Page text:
The Slovenian village of Podbrezje, located in the Gorenjska (Upper Carniola) region, lies on the terraces of Tržiška Bistrica at the confluence of the Sava River and is known for its produce including fruit, potatoes, cabbage as well as silage maize for livestock. Podbrezje is made up of a number of hamlets which were separate settlements before the Second World War. Of these hamlets, my family originates from Podtabor.
Although the parish church is located in the village, Podbrezje is better known for its second church – the picturesque fortified Tabor church on a rock above the motorway from Ljubljana to the Karawanken Tunnel. It has become a well-known landmark along the motorway, and is visible from every vantage point throughout the village. The view from the family home was special.
Tabor church was built around 1470 as a fortification where the locals could escape from Ottoman raids. The church is sited in an elevated position affording a view in all directions with walls surrounding the church. Today, there are remnants of a moat and dike on the western side of the church. The entrance to the fortification also had a drawbridge. Locals would retreat to the church after warnings from higher neighbouring vantage points of Šmarjetna Gora and Jamnik.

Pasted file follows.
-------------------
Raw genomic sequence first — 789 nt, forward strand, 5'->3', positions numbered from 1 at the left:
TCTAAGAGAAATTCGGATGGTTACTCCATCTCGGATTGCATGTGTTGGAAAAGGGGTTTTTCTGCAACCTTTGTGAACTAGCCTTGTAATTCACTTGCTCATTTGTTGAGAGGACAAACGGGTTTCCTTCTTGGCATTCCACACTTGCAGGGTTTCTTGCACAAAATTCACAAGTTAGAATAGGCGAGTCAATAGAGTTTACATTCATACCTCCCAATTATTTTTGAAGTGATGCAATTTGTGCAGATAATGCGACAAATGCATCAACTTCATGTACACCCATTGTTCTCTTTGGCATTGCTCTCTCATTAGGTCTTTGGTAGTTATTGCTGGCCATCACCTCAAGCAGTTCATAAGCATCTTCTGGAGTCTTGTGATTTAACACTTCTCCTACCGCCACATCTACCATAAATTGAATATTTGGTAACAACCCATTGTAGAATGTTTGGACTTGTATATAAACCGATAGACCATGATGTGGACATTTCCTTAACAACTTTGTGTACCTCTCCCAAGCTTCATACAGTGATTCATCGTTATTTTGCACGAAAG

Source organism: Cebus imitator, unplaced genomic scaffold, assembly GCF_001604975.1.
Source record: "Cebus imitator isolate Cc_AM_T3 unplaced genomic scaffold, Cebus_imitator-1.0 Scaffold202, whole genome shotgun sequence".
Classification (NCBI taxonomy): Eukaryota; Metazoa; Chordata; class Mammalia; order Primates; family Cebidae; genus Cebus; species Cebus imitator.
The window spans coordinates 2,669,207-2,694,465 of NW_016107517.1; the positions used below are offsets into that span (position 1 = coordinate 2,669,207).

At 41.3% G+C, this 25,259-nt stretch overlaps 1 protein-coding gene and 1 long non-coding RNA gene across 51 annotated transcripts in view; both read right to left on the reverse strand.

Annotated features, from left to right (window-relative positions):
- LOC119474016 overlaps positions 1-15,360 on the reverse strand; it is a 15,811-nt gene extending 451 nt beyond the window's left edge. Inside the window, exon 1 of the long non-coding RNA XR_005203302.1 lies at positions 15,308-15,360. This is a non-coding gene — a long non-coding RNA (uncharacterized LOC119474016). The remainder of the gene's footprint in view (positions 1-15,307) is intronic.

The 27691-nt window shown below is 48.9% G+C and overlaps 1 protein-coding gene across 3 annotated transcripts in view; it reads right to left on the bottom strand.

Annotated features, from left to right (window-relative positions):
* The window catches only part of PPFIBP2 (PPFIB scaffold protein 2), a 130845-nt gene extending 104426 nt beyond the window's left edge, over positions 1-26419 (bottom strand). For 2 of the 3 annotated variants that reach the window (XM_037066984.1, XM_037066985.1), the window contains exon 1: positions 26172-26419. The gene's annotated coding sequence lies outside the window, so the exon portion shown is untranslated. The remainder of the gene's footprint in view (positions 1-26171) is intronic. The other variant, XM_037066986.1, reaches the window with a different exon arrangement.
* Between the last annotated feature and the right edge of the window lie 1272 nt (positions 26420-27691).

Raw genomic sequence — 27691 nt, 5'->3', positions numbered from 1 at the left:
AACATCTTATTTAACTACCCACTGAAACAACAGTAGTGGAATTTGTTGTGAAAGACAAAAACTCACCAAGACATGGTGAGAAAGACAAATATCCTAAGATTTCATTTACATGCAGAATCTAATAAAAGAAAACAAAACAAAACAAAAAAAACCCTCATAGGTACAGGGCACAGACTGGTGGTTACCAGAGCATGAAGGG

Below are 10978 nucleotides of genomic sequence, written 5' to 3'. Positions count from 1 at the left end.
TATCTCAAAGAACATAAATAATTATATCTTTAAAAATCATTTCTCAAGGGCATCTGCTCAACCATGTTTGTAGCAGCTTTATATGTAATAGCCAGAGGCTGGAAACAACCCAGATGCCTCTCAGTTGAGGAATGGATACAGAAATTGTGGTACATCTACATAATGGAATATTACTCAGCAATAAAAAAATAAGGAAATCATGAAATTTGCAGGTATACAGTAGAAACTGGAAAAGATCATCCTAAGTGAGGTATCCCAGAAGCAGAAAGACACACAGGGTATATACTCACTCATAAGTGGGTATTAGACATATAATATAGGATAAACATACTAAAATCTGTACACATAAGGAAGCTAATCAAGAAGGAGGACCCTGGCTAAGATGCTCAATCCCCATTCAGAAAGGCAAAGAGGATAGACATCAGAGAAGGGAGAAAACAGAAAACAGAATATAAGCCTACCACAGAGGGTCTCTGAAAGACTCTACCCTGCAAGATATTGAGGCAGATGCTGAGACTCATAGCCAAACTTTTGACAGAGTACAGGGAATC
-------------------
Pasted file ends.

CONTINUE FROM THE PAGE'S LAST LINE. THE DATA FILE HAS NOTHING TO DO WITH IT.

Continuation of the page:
I have fond memories of Podbrezje, having visited family in Slovenia as a 12 year old. Days would be spent riding bikes through the village, sitting under cherry trees picking ripe dark fruit and wandering through the family’s forest holdings, searching for and picking wild mushrooms and native blueberries. These were adventures which I was fortunate to have experienced. For a city kid, I soon became enamoured with this lifestyle and the freedom I was afforded. I became known around the village and was given a warm welcome every time I met a local.
One peculiarity that is steeped in local history is the practice of giving an individual house and its inhabitants a special family or house name. Aliases were widely used by villagers and were widespread, but today it is becoming increasingly rarer. Our house name was Piskac (translation to piper), named so due to the family’s patriarch being an organ maker.